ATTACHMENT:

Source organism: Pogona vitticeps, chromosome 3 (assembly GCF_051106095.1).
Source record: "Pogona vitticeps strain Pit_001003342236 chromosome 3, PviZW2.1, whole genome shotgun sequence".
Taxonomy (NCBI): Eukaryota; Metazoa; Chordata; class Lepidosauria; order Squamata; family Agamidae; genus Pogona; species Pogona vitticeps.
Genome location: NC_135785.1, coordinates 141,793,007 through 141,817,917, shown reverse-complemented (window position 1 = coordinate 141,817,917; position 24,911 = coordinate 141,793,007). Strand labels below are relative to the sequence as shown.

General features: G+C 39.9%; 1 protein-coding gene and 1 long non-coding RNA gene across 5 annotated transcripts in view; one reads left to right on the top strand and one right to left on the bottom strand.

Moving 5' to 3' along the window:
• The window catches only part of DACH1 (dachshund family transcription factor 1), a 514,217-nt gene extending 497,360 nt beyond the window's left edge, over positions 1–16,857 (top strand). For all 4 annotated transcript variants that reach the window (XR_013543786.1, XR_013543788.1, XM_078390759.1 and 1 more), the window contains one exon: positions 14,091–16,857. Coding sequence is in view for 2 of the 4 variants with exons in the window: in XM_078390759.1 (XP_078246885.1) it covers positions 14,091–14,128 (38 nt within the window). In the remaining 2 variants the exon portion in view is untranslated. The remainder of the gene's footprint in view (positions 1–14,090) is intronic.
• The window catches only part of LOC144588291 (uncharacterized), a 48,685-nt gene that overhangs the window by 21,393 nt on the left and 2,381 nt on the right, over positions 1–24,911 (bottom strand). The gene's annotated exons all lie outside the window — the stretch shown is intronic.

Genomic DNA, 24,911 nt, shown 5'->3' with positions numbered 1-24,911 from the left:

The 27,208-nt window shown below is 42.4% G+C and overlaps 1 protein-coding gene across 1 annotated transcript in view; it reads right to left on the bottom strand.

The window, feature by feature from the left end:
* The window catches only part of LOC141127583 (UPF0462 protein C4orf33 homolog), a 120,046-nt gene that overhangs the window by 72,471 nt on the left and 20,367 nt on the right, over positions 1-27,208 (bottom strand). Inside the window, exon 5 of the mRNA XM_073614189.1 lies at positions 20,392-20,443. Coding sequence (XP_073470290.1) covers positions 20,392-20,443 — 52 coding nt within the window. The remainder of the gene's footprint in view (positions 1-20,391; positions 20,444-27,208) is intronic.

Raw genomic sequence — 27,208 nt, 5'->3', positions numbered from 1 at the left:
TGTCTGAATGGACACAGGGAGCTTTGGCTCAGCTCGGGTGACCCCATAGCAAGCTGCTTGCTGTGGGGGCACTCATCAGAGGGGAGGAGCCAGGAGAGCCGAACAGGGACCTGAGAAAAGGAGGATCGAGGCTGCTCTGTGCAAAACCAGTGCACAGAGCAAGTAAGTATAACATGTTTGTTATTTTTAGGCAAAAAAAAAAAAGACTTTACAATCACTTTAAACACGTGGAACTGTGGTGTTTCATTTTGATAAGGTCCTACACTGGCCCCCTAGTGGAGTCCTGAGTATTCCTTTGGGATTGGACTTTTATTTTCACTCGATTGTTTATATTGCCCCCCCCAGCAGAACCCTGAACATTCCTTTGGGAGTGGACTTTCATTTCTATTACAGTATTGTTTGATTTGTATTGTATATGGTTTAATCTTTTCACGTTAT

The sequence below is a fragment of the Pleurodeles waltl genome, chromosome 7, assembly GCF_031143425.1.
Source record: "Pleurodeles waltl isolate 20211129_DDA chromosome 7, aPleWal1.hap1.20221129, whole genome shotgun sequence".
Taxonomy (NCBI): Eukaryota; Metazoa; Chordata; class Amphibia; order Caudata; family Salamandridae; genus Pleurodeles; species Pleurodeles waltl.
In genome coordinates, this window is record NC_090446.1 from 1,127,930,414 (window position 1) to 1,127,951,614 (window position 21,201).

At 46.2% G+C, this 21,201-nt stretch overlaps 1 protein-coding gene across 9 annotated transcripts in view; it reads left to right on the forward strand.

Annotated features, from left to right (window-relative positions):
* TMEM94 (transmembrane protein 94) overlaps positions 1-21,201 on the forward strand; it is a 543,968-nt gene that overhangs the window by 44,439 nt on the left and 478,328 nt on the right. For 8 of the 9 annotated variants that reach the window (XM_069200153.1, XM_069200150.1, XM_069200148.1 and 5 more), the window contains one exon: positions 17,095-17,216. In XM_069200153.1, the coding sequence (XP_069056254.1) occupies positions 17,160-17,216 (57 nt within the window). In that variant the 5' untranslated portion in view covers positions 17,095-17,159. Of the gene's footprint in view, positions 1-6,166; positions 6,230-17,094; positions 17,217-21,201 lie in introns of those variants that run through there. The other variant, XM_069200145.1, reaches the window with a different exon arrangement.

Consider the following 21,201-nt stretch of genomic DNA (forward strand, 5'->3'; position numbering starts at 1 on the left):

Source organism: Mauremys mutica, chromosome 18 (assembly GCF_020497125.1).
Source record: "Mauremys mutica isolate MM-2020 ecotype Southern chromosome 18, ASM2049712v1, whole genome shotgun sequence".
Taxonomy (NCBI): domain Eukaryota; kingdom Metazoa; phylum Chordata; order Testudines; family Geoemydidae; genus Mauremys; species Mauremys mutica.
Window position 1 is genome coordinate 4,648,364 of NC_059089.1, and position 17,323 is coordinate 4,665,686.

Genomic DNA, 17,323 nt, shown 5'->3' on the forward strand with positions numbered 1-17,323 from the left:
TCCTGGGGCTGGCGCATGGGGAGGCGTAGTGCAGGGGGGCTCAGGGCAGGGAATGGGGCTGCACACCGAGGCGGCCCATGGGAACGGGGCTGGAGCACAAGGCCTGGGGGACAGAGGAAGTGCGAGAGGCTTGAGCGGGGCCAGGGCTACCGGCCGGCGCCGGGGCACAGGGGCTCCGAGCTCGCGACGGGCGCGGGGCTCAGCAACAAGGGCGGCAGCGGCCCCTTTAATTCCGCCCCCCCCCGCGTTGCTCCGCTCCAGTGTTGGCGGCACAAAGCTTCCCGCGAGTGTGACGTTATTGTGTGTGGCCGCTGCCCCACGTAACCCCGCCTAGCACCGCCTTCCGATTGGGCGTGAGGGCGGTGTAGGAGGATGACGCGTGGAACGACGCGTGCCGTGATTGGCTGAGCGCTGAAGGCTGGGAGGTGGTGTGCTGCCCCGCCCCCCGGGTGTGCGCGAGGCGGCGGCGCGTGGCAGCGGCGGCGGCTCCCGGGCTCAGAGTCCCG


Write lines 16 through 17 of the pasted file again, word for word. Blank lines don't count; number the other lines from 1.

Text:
Source record: "Pleurodeles waltl isolate 20211129_DDA chromosome 7, aPleWal1.hap1.20221129, whole genome shotgun sequence".
Taxonomy (NCBI): Eukaryota; Metazoa; Chordata; class Amphibia; order Caudata; family Salamandridae; genus Pleurodeles; species Pleurodeles waltl.